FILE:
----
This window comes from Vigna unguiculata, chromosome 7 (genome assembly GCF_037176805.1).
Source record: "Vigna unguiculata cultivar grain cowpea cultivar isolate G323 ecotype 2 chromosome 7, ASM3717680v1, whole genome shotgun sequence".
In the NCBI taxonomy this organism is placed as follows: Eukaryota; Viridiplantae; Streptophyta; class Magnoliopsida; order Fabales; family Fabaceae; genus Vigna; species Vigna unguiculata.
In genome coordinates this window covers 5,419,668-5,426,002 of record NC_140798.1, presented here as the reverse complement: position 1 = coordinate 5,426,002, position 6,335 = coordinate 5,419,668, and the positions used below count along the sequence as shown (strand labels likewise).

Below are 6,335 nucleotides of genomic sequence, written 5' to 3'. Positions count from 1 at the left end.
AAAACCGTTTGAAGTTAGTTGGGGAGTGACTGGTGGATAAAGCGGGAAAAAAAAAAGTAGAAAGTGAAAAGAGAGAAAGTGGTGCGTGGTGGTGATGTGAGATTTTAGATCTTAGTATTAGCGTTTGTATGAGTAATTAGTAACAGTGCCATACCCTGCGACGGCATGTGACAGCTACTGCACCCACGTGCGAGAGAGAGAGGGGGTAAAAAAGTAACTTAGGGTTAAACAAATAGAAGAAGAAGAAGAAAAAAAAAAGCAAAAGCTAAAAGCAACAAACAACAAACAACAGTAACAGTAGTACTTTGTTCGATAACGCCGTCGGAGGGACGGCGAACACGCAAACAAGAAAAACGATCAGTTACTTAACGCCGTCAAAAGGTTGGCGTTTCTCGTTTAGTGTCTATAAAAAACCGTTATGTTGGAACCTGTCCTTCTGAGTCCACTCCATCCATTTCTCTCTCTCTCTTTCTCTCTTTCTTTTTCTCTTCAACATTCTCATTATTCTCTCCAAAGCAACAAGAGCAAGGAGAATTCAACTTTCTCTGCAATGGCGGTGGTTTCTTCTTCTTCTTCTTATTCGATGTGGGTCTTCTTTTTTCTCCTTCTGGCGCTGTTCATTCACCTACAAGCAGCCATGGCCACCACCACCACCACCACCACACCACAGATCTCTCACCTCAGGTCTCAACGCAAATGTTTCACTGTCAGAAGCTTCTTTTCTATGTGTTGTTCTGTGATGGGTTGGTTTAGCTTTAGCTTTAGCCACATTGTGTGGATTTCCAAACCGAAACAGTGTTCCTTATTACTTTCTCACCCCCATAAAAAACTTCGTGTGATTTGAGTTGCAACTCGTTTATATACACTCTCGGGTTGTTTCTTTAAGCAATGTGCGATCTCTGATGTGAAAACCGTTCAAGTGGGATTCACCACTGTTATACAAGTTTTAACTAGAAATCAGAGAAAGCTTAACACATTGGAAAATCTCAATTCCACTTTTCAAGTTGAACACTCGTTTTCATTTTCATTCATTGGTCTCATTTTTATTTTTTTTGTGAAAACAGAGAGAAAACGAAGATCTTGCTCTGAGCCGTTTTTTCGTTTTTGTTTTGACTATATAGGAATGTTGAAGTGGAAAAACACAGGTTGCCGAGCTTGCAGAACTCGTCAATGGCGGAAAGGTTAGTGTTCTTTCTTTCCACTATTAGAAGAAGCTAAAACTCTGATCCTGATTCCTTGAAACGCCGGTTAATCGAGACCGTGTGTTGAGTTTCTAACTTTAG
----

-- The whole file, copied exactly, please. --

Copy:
This window comes from Vigna unguiculata, chromosome 7 (genome assembly GCF_037176805.1).
Source record: "Vigna unguiculata cultivar grain cowpea cultivar isolate G323 ecotype 2 chromosome 7, ASM3717680v1, whole genome shotgun sequence".
In the NCBI taxonomy this organism is placed as follows: Eukaryota; Viridiplantae; Streptophyta; class Magnoliopsida; order Fabales; family Fabaceae; genus Vigna; species Vigna unguiculata.
In genome coordinates this window covers 5,419,668-5,426,002 of record NC_140798.1, presented here as the reverse complement: position 1 = coordinate 5,426,002, position 6,335 = coordinate 5,419,668, and the positions used below count along the sequence as shown (strand labels likewise).

Below are 6,335 nucleotides of genomic sequence, written 5' to 3'. Positions count from 1 at the left end.
AAAACCGTTTGAAGTTAGTTGGGGAGTGACTGGTGGATAAAGCGGGAAAAAAAAAAGTAGAAAGTGAAAAGAGAGAAAGTGGTGCGTGGTGGTGATGTGAGATTTTAGATCTTAGTATTAGCGTTTGTATGAGTAATTAGTAACAGTGCCATACCCTGCGACGGCATGTGACAGCTACTGCACCCACGTGCGAGAGAGAGAGGGGGTAAAAAAGTAACTTAGGGTTAAACAAATAGAAGAAGAAGAAGAAAAAAAAAAGCAAAAGCTAAAAGCAACAAACAACAAACAACAGTAACAGTAGTACTTTGTTCGATAACGCCGTCGGAGGGACGGCGAACACGCAAACAAGAAAAACGATCAGTTACTTAACGCCGTCAAAAGGTTGGCGTTTCTCGTTTAGTGTCTATAAAAAACCGTTATGTTGGAACCTGTCCTTCTGAGTCCACTCCATCCATTTCTCTCTCTCTCTTTCTCTCTTTCTTTTTCTCTTCAACATTCTCATTATTCTCTCCAAAGCAACAAGAGCAAGGAGAATTCAACTTTCTCTGCAATGGCGGTGGTTTCTTCTTCTTCTTCTTATTCGATGTGGGTCTTCTTTTTTCTCCTTCTGGCGCTGTTCATTCACCTACAAGCAGCCATGGCCACCACCACCACCACCACCACACCACAGATCTCTCACCTCAGGTCTCAACGCAAATGTTTCACTGTCAGAAGCTTCTTTTCTATGTGTTGTTCTGTGATGGGTTGGTTTAGCTTTAGCTTTAGCCACATTGTGTGGATTTCCAAACCGAAACAGTGTTCCTTATTACTTTCTCACCCCCATAAAAAACTTCGTGTGATTTGAGTTGCAACTCGTTTATATACACTCTCGGGTTGTTTCTTTAAGCAATGTGCGATCTCTGATGTGAAAACCGTTCAAGTGGGATTCACCACTGTTATACAAGTTTTAACTAGAAATCAGAGAAAGCTTAACACATTGGAAAATCTCAATTCCACTTTTCAAGTTGAACACTCGTTTTCATTTTCATTCATTGGTCTCATTTTTATTTTTTTTGTGAAAACAGAGAGAAAACGAAGATCTTGCTCTGAGCCGTTTTTTCGTTTTTGTTTTGACTATATAGGAATGTTGAAGTGGAAAAACACAGGTTGCCGAGCTTGCAGAACTCGTCAATGGCGGAAAGGTTAGTGTTCTTTCTTTCCACTATTAGAAGAAGCTAAAACTCTGATCCTGATTCCTTGAAACGCCGGTTAATCGAGACCGTGTGTTGAGTTTCTAACTTTAG